Advance Care Planning: Adults With Dementia

An Elderly Man in Blue Sweater Sitting Beside the Woman in Yellow Cardigan

Legal and Financial Planning for People With Dementia and Early-Stage Alzheimer’s

Steps Caretakers Can Take Now

As we continue to share resources around advance care planning, we need to highlight the importance of planning for people with dementia and early-stage Alzheimer’s. If you or a loved one has been diagnosed with a serious illness—especially one that will cause declining mental and physical health—it can be scary. While your loved one’s mental decline may happen gradually, it is so important to make advance care arrangements as soon as possible.

Many people with early-stage Alzheimer’s or dementia can understand many aspects of financial and health care planning. While they are able to do so, consider working with a lawyer to examine, update, and finalize those advance care plans. In most cases, these documents must be created while the individual is legally able to execute them, and they go into effect once the individual is unable to make decisions on their own.  A lawyer can help you to navigate through any state-specific laws and make sure that your loved one’s wishes are clearly expressed.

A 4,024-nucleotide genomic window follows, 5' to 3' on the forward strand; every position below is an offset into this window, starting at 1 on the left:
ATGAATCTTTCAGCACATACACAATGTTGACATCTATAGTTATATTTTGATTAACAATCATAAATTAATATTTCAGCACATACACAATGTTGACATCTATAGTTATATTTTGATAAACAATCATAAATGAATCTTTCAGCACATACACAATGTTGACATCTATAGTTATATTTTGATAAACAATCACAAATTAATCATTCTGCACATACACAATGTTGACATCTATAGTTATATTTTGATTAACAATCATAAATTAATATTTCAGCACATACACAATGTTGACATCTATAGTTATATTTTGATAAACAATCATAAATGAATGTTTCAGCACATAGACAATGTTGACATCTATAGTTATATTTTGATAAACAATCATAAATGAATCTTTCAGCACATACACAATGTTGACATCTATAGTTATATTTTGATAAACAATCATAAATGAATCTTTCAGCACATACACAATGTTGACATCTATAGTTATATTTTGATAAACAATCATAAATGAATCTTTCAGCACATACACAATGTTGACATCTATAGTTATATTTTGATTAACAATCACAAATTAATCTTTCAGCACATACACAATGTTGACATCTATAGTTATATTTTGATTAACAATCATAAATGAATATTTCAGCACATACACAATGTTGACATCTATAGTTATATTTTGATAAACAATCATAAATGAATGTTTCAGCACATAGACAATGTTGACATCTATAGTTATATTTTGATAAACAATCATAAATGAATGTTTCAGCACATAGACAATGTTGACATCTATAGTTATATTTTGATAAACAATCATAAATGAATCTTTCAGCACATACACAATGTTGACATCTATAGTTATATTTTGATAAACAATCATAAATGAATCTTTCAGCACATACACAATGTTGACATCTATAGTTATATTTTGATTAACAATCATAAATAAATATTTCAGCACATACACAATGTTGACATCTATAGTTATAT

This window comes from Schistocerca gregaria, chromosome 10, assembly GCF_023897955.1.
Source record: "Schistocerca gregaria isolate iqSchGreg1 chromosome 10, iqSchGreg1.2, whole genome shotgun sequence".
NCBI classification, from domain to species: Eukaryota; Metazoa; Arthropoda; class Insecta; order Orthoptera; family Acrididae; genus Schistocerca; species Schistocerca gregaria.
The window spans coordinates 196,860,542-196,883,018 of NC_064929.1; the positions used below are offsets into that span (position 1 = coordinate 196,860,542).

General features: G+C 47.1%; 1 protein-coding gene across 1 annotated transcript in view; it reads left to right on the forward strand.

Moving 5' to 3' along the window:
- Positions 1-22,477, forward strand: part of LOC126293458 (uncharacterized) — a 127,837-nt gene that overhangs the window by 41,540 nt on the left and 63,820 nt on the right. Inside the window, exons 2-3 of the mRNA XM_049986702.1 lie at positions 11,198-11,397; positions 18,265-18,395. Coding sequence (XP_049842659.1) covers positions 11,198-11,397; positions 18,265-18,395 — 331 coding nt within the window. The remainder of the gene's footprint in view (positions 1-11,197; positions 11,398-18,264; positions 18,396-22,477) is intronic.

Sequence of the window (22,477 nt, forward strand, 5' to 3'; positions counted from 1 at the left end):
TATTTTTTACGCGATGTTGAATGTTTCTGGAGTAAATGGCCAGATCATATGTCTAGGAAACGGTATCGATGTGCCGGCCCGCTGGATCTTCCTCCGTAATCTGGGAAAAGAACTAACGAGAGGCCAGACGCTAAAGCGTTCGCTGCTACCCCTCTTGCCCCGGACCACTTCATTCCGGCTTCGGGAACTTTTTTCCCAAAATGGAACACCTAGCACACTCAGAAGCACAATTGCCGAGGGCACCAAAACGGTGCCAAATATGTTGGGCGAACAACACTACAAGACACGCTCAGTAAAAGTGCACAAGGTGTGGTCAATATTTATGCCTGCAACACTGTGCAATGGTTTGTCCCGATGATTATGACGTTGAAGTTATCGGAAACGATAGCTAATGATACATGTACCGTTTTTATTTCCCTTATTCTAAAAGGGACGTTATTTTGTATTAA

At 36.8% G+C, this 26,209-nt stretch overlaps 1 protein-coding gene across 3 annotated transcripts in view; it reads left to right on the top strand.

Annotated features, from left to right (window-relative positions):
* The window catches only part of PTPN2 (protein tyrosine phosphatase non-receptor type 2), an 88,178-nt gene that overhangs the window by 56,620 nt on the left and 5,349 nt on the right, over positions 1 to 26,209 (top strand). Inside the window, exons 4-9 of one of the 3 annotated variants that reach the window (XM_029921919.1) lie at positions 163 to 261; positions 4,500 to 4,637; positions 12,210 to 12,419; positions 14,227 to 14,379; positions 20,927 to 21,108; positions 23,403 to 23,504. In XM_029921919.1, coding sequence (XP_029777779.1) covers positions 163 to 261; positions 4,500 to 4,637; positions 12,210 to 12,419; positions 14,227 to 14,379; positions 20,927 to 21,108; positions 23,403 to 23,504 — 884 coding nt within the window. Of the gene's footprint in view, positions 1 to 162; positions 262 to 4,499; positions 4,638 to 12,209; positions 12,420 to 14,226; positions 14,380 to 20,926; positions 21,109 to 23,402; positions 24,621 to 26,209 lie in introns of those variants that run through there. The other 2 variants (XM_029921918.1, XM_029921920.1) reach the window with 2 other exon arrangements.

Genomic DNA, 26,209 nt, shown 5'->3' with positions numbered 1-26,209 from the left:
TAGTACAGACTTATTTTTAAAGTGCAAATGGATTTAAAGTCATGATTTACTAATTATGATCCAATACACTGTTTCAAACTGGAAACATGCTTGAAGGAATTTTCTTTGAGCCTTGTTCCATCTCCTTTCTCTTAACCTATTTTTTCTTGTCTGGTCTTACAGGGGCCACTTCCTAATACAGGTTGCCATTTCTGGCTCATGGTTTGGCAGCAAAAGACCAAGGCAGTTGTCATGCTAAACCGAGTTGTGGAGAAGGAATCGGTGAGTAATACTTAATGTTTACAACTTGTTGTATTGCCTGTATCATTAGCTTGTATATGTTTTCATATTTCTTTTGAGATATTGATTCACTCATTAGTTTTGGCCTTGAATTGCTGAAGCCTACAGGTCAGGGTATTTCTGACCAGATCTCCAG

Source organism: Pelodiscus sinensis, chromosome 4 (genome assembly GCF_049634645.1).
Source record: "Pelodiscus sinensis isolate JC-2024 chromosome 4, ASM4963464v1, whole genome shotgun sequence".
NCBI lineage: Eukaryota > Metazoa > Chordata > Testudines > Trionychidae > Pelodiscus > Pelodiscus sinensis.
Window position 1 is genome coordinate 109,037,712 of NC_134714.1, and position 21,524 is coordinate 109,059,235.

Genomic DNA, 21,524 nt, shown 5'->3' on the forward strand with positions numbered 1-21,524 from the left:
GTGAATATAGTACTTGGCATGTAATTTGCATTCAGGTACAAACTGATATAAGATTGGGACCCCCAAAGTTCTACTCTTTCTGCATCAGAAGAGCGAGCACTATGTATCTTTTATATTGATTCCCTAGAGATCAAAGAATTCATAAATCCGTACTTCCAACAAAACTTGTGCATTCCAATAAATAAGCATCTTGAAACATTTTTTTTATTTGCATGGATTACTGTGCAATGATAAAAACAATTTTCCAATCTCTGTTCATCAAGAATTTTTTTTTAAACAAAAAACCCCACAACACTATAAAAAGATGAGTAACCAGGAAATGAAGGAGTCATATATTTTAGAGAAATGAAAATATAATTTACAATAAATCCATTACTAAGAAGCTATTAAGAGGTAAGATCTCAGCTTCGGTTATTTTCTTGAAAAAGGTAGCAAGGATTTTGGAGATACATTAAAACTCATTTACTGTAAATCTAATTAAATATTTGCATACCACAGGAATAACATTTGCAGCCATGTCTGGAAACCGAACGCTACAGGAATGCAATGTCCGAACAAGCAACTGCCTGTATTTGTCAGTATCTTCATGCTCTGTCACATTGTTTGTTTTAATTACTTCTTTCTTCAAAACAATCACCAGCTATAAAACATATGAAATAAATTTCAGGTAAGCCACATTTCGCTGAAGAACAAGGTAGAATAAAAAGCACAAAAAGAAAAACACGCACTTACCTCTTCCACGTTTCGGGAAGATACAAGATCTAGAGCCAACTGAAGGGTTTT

What can caregivers do in the advance care planning process?

  • As early as possible, obtain permission for caregiver communications. This will allow you to speak to your loved one’s doctor and lawyer.
  • Also seek advance permission with other entities involved, like Medicare, your loved one’s credit card company, bank, or financial advisor.

Keep in mind that without your loved one’s consent, you may not be able to get access to the information you need. It is best to do this as soon as you can.


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